LifeAfterDx--Diabetes Uncensored

A internet journal from one of the first T1 Diabetics to use continuous glucose monitoring. Copyright 2005, 2006, 2007, 2008, 2009, 2010, 2011, 2012, 2013, 2014, 2015, 2016

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Location: New Mexico, United States

Hi! I’m William “Lee” Dubois (called either Wil or Lee, depending what part of the internet you’re on). I’m a diabetes columnist and the author of four books about diabetes that have collectively won 16 national and international book awards. (Hey, if you can’t brag about yourself on your own blog, where can you??) I have the great good fortune to pen the edgy Dear Abby-style advice column every Saturday at Diabetes Mine; write the Diabetes Simplified column for dLife; and am one of the ShareCare diabetes experts. My work also appears in Diabetic Living and Diabetes Self-Management magazines. In addition to writing, I’ve spent the last half-dozen years running the diabetes education program for a rural non-profit clinic in the mountains of New Mexico. Don’t worry, I’ll get some rest after the cure. LifeAfterDx is my personal home base, where I get to say what and how I feel about diabetes and… you know… life, free from the red pens of editors (all of whom I adore, of course!).

Friday, November 25, 2005

When the children don't get along...

I’m minding my own business, listing things on E-bay when the Martians land again. Hypo alert! Wow...didn’t expect that. But that’s why I have a Guardian. I’m expecting it to be at 80, which is where I’ve set my low threshold.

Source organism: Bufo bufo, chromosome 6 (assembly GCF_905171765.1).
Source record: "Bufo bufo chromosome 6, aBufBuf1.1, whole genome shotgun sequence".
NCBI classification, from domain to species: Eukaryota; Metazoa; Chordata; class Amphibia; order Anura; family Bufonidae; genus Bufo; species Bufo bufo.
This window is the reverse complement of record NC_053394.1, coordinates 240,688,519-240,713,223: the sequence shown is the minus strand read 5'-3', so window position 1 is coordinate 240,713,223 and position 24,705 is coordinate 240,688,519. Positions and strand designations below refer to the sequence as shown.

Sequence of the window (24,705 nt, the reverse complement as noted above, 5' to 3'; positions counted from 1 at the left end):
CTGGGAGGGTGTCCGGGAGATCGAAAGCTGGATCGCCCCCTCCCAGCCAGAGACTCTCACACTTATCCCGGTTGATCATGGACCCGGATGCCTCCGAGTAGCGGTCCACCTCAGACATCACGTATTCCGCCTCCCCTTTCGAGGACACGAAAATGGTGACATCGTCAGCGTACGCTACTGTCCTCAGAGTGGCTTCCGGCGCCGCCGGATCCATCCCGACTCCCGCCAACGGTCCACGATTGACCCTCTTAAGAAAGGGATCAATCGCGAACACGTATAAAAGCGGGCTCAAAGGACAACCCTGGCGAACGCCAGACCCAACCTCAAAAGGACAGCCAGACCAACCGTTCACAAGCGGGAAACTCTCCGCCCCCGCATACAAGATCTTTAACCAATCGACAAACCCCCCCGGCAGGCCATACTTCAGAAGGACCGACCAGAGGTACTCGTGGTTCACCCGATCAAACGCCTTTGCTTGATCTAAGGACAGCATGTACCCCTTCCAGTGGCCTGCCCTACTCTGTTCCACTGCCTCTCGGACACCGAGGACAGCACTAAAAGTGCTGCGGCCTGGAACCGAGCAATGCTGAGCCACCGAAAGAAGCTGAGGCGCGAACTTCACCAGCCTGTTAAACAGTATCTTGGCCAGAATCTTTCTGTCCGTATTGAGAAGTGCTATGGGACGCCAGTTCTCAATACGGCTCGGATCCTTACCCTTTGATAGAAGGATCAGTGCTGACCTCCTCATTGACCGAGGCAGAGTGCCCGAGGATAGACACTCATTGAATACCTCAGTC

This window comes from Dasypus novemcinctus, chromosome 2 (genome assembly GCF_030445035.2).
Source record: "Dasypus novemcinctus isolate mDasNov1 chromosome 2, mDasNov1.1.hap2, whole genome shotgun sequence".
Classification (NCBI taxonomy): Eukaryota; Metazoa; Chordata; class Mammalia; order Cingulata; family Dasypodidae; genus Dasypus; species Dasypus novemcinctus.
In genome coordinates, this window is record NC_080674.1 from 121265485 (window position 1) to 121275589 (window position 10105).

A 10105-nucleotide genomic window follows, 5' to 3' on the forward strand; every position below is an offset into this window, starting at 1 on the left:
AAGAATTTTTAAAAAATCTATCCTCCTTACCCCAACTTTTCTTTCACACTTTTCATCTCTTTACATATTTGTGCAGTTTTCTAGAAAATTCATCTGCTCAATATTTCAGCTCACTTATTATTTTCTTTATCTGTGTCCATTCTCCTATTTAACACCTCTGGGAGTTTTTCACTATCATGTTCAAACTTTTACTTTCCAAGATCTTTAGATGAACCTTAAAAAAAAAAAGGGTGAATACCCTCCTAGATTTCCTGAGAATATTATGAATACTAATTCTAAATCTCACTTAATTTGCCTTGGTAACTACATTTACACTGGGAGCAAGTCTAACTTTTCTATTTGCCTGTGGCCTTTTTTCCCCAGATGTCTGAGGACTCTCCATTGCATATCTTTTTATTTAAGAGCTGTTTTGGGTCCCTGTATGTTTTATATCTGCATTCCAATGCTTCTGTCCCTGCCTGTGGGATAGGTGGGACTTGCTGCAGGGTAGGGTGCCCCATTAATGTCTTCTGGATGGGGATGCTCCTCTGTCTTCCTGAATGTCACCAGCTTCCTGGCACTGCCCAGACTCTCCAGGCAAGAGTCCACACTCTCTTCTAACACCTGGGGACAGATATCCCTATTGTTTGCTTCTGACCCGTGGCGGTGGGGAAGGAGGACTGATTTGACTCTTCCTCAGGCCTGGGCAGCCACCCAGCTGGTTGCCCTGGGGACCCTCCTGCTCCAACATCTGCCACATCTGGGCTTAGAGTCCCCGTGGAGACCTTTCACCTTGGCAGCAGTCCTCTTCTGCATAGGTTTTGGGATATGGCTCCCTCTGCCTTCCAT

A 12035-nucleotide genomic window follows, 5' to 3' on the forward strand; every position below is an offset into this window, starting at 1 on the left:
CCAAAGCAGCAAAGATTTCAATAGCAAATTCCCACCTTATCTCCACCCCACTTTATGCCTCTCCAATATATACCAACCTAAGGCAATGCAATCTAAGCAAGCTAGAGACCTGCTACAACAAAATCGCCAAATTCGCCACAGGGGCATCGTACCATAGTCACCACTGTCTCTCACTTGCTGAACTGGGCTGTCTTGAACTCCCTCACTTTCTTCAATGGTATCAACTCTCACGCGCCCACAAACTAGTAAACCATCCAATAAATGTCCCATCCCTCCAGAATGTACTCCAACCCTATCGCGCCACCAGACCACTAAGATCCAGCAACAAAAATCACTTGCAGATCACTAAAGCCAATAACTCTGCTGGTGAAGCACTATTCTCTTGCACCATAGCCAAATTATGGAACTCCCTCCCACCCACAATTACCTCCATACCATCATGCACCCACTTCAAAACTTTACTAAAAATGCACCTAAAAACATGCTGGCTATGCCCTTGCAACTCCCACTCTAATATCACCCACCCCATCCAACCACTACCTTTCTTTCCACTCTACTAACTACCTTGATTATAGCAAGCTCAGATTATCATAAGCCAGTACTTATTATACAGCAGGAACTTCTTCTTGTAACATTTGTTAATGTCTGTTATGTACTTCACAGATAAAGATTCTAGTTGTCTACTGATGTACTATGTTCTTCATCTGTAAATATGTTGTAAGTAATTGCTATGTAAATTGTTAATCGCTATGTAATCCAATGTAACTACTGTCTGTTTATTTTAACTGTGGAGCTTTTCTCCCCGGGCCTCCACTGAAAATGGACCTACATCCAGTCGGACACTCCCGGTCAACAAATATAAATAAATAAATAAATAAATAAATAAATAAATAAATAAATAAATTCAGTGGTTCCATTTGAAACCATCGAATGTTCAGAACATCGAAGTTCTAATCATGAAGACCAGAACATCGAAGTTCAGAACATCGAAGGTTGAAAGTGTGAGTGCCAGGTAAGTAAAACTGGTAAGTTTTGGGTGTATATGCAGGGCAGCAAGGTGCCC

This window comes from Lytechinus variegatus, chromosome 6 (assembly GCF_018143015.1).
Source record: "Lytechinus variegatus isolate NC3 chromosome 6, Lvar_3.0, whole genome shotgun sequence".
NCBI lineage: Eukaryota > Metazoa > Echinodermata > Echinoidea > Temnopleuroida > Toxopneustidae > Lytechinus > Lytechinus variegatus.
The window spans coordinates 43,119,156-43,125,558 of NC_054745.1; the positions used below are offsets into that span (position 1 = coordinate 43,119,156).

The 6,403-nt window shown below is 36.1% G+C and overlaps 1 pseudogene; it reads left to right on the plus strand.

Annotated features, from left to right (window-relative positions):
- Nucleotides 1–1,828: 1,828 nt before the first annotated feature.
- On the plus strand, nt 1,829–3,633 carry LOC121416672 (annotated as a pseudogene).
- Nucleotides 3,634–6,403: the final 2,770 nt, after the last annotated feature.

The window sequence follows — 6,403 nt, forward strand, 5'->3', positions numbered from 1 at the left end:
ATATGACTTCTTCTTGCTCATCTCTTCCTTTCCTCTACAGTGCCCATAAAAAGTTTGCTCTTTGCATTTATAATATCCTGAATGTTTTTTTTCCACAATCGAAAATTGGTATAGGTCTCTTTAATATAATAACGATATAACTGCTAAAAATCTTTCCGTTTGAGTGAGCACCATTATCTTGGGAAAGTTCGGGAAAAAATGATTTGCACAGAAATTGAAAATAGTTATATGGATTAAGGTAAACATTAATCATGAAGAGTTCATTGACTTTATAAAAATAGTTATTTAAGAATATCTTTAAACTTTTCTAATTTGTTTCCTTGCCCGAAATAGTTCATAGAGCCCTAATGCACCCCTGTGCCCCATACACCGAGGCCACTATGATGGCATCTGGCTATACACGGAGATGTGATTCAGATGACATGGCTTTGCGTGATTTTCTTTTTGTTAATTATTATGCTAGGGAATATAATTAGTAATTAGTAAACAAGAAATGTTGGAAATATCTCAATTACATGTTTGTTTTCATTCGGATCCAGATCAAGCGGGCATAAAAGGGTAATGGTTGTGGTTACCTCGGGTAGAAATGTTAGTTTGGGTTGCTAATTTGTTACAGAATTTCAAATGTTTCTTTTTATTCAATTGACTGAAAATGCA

Threshold’s are the BG point at which you set your Guardian to alarm. On the low side you can choose any number between 40 (yeah, like I’m that brave) and 100 mg/dl. On the high side you can choose any number between 105 and 400 mg/dl. Well one size doesn’t fit all, after all. But nothing is that simple.

The Guardian samples every five minutes. That means if you are dropping fast here is what could happen: 15 seconds after a sample your sugar passes through your low threshold. OK, now you’ve got four minutes and 45 seconds before the next sample “catches” the low. How low will you drop in that time?

Well, my example is extreme, but you understand the principal. Medtronic suggests you set your low threshold higher than you’d think to offset this phenomena. My rep/trainer asked me at point I usually treat hypo. My personal comfort zone: if it is below 70 I’m eating some sugar. She recommended I set the low threshold at 80. Makes sense. I think I might get some alarms that don’t really need to be treated, but I’m covered better if a fast-moving low hits me. Besides, I’ve got no business being much below 80 anyway.

Obviously, if you’ve been hanging out around 90 most of the day and you haven’t taken any insulin for four hours you wouldn’t take much sugar on board for a low alarm. Conversely, if you had just indulged in three bagels and a banana split and had a boat load of insulin on board....